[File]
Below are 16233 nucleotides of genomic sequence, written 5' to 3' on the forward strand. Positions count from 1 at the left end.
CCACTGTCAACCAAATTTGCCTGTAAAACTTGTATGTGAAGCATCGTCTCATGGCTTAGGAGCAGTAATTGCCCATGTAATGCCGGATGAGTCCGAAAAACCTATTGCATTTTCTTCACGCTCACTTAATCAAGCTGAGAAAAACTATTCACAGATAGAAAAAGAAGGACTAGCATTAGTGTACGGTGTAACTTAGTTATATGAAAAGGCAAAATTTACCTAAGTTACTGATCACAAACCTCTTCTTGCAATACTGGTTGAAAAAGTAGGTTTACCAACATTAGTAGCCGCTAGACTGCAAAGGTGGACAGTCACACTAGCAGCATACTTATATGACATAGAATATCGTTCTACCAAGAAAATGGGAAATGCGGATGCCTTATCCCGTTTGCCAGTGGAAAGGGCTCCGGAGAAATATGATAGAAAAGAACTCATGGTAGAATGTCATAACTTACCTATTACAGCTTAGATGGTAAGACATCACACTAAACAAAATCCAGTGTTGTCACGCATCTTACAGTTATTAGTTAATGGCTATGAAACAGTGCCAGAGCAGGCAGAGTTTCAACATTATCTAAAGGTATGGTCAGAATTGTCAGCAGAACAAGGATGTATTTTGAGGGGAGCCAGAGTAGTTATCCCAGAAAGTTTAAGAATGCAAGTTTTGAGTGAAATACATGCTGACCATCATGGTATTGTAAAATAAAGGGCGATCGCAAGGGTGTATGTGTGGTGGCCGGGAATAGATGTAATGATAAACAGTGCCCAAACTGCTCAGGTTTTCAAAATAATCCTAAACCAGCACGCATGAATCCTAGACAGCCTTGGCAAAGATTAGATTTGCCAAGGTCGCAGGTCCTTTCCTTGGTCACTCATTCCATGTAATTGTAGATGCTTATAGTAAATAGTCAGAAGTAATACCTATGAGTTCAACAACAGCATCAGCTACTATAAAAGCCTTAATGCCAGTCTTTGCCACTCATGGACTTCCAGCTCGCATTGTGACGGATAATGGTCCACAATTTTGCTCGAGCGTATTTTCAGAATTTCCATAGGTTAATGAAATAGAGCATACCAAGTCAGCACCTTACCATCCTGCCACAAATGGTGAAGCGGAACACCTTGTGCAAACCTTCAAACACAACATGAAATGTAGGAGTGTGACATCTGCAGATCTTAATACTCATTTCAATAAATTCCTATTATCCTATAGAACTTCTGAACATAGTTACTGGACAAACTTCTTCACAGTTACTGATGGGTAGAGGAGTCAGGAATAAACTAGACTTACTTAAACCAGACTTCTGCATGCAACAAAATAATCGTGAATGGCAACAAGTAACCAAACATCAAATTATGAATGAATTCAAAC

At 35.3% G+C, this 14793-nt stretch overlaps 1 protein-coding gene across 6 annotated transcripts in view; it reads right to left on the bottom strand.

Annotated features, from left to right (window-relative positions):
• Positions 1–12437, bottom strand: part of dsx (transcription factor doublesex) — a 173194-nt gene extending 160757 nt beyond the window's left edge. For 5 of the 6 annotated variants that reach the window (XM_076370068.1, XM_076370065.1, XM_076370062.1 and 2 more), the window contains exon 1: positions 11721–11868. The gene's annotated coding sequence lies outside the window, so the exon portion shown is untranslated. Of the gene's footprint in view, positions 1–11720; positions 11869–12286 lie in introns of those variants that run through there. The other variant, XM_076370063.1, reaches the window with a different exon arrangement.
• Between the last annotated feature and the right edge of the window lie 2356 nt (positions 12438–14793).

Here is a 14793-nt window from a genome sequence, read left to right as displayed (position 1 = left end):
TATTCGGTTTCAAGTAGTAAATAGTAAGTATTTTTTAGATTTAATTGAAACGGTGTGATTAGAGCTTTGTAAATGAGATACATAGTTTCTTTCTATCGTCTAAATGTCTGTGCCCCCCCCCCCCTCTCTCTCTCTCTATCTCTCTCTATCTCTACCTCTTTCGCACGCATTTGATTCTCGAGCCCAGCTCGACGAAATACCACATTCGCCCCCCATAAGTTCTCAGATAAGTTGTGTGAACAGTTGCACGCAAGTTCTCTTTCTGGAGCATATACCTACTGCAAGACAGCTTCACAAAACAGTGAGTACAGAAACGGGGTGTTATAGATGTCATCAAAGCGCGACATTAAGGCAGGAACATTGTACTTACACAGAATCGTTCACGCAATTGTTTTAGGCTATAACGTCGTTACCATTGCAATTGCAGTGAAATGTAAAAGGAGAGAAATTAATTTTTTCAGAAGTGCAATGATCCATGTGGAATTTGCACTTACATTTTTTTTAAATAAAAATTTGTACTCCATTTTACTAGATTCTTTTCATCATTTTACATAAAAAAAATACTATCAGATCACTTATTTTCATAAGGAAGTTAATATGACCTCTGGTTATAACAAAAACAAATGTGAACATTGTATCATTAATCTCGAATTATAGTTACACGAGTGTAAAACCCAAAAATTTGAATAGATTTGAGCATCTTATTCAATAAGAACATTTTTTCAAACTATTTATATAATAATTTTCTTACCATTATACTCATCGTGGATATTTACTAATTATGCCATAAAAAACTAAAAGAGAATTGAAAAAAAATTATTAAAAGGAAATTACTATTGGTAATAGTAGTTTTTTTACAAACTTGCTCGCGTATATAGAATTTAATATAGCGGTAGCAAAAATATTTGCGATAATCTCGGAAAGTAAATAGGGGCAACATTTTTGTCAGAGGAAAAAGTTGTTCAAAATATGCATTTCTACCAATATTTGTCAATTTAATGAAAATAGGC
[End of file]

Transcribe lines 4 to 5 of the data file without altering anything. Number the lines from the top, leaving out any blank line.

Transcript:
Annotated features, from left to right (window-relative positions):
• Positions 1–12437, bottom strand: part of dsx (transcription factor doublesex) — a 173194-nt gene extending 160757 nt beyond the window's left edge. For 5 of the 6 annotated variants that reach the window (XM_076370068.1, XM_076370065.1, XM_076370062.1 and 2 more), the window contains exon 1: positions 11721–11868. The gene's annotated coding sequence lies outside the window, so the exon portion shown is untranslated. Of the gene's footprint in view, positions 1–11720; positions 11869–12286 lie in introns of those variants that run through there. The other variant, XM_076370063.1, reaches the window with a different exon arrangement.